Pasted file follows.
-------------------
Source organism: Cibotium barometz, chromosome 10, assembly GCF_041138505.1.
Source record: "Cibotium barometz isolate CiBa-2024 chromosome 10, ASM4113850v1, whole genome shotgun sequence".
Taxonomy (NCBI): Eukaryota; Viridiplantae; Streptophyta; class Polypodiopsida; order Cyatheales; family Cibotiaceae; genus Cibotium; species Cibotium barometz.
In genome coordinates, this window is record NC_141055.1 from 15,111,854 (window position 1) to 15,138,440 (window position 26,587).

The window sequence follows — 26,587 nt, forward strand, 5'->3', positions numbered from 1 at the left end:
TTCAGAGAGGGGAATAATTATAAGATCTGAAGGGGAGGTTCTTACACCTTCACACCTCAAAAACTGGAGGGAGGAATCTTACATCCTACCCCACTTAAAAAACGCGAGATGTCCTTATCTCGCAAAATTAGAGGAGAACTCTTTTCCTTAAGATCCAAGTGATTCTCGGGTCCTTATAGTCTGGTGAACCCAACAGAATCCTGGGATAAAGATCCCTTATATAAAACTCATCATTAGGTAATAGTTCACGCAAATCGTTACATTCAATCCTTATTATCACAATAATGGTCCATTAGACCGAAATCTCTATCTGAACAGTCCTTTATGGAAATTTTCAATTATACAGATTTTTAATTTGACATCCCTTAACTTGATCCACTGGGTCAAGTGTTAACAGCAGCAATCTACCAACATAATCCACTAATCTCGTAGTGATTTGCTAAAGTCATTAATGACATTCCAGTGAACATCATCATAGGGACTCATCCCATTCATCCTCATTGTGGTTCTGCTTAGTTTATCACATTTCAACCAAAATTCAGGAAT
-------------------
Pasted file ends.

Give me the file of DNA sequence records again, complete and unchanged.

Source organism: Cibotium barometz, chromosome 10, assembly GCF_041138505.1.
Source record: "Cibotium barometz isolate CiBa-2024 chromosome 10, ASM4113850v1, whole genome shotgun sequence".
Taxonomy (NCBI): Eukaryota; Viridiplantae; Streptophyta; class Polypodiopsida; order Cyatheales; family Cibotiaceae; genus Cibotium; species Cibotium barometz.
In genome coordinates, this window is record NC_141055.1 from 15,111,854 (window position 1) to 15,138,440 (window position 26,587).

The window sequence follows — 26,587 nt, forward strand, 5'->3', positions numbered from 1 at the left end:
TTCAGAGAGGGGAATAATTATAAGATCTGAAGGGGAGGTTCTTACACCTTCACACCTCAAAAACTGGAGGGAGGAATCTTACATCCTACCCCACTTAAAAAACGCGAGATGTCCTTATCTCGCAAAATTAGAGGAGAACTCTTTTCCTTAAGATCCAAGTGATTCTCGGGTCCTTATAGTCTGGTGAACCCAACAGAATCCTGGGATAAAGATCCCTTATATAAAACTCATCATTAGGTAATAGTTCACGCAAATCGTTACATTCAATCCTTATTATCACAATAATGGTCCATTAGACCGAAATCTCTATCTGAACAGTCCTTTATGGAAATTTTCAATTATACAGATTTTTAATTTGACATCCCTTAACTTGATCCACTGGGTCAAGTGTTAACAGCAGCAATCTACCAACATAATCCACTAATCTCGTAGTGATTTGCTAAAGTCATTAATGACATTCCAGTGAACATCATCATAGGGACTCATCCCATTCATCCTCATTGTGGTTCTGCTTAGTTTATCACATTTCAACCAAAATTCAGGAAT